Down the rabbit hole: A tour of the dark web


I recently took a trip down a rabbit hole much like the one Alice found. Instead of an ivory rabbit and bread-and-butterflies at the end of the fall, I encountered stolen airline miles, pornography and hacker for hire services.

My rabbit hole at RSA Conference in San Francisco led me to the dark web and what I found was an illegal wonderland.

The dark web is a cold slap to the face for professionals who think their cybersecurity is strong enough to hold off any threat actor. On the dark web, anyone can be a threat actor. Anyone willing to pay a hacker for a customizable cyberattack can wreak havoc on a company’s technical infrastructure.

There are more than 6,300 dark web bazaars selling some variant of ransomware, equating to about 45,000 product listings, according to a Carbon Black Ransomware Economy report. Hackers that solicit ransomware talents to dark web users can take home over $100,000 annually. However, ethical or white hat hackers, can take home anywhere between $24,700 and $111,500, according a report from Infosec Institute. 

For users with an appetite to launch cyberattacks on their own, a DIY ransomware kit can be sold from anywhere between $0.50 to $3,000, according to the report. Some may manage a DIY cyberattack, but I assume the more expensive the kit, the higher level of success they guarantee. 

Cost of cybercrimes on dark web

Samantha Schwartz for CIO Dive

 

Last year ransomware attacks saw a 2,502% year-over-year increase from 2016, leading organizations with little options but to prepare for the age of ransomware attacks. This exponential growth is partially due to activities on the dark web and fundamental shortcomings in backups and patching.

So while the dark web doesn’t necessarily escalate a new type of risk for the enterprise, it does help highlight the need for a longer look at security basics.

For example, the credentials of a low level employee could be auctioned off on the black market. However, if that employee only has restricted access to sensitive data, a threat of a potential data breach exponentially decreases. 

Additionally, cultivating “playbooks” to avoid companywide panic is a must for anticipating threats from the dark web, according to Alon Arvatz, co-founder and CPO of IntSights and also my private dark web tour guide at RSA Conference 2018.

If a hacker threatened to expose sensitive data, it is in the company’s best interest to open a line of communication with the threat actor to “understand the authenticity of the data and how he got it” and try to reduce the risk from there, Arvatz said. 

Gaining access to the dark web

There are three web platforms:

  • Surface or clear web
  • Deep web
  • Dark web

The surface web is indexed by search engines and is where most of the general public does its searches; far from the more anomalous searches done on its dark web counterpart.

The deep web is the middle ground, hidden from portions of the World Wide Web and partially unindexed by search engines. But the dark web goes further than that.

The dark web is part of the deep web but it’s comprised of many dark web networks, according to Arvatz. The dark web has closed networks that require special browsers and computer communication protocol that have “anonymity inside.”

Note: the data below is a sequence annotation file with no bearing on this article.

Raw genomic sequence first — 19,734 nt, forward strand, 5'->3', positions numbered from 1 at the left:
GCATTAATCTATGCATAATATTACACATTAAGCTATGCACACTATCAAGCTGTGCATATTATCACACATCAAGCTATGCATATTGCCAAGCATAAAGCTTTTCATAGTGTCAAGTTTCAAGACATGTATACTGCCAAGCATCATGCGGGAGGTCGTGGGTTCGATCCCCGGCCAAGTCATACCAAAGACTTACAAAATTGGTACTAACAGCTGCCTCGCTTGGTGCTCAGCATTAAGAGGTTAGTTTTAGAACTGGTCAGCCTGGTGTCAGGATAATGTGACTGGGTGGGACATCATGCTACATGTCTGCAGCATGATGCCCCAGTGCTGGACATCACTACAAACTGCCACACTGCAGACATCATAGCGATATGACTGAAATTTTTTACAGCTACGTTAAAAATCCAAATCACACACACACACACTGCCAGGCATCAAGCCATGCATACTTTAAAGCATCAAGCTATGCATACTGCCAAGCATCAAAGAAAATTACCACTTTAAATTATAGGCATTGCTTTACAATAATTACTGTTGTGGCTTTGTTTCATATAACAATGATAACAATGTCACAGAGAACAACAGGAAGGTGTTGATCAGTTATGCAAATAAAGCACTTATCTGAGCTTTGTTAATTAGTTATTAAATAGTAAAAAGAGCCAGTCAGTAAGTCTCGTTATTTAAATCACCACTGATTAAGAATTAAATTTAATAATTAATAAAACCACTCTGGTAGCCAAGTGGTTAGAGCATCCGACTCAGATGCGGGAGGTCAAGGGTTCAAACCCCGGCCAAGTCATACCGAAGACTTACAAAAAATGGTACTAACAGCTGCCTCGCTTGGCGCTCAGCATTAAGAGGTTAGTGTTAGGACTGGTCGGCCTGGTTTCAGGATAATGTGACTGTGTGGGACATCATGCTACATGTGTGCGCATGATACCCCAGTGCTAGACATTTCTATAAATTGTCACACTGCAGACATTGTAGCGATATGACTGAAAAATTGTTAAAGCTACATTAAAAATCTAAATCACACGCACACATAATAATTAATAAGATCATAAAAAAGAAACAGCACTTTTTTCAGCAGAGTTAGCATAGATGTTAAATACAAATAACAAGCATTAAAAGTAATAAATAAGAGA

Because the dark web “lowers barrier of entry,” it makes hacking much more “tangible,” said Arvatz. The activity on the dark web is deliberately concealed from the general public but it is accessible using specialized software. Installing a specific web browser to enable dark web access takes about five minutes, after that, getting “inside” the dark web takes about 30 seconds, according to Arvatz. 

Software like Tor allows users to reach the dark web “through decentralized, anonymized nodes” on networks like Tor (The Onion Router) and I2P (Invisible Internet Project), according to a 2017 Congressional Research Service report. Beyond that, permissions and authentication could also be further required.

What happens on the dark web

The black market on the dark web is not much different than the homepage of mega shopping sites. However, instead of cookware, men’s shoes or dog toys, it breaks down digital goods, including fraud, erotica, drugs and other services.

Much like a traditional business model, shoppers rely on the feedback of fellow customers. It is designed around a hacker’s expertise and ability to outsource a cyberattack. 

Available goods on dark web

Samantha Schwartz for CIO Dive

 

Within the black market community, there is a trust among thieves as a hacker’s services are only as good as their reputation, said Arvatz. In fact, the most common form of communication on the black market is in public forums, well, as “public” as the dark web allows.

It is in these forums that solicitation for collaboration is done and it’s very similar to how people communicate on Facebook, according to Arvatz.

This is intentional. The mirrored familiarity between surface web and dark web sites is not an accident.

Who lurks on the dark web

English speakers are the most active users, but because locations lie in anonymity, knowing the nationality of participants is impossible. But for some countries, getting involved in the wider black market is made more difficult due to the alphabetical barrier. Those locations tend to create a separate world with others who speak the same language.

But the dark web has seen recent roadblocks with better resilience measures, forcing participants to find another mode of communication, according to Arvatz. Mobile applications like Telegram and WhatsApp becoming atypical solutions for forums and solicitation.

Prior to my tour, using an incognito webpage was my equivalent of using the dark web. I needed a shower after my journey. But the tour reinforced just how important layered security is for the internet-connected.

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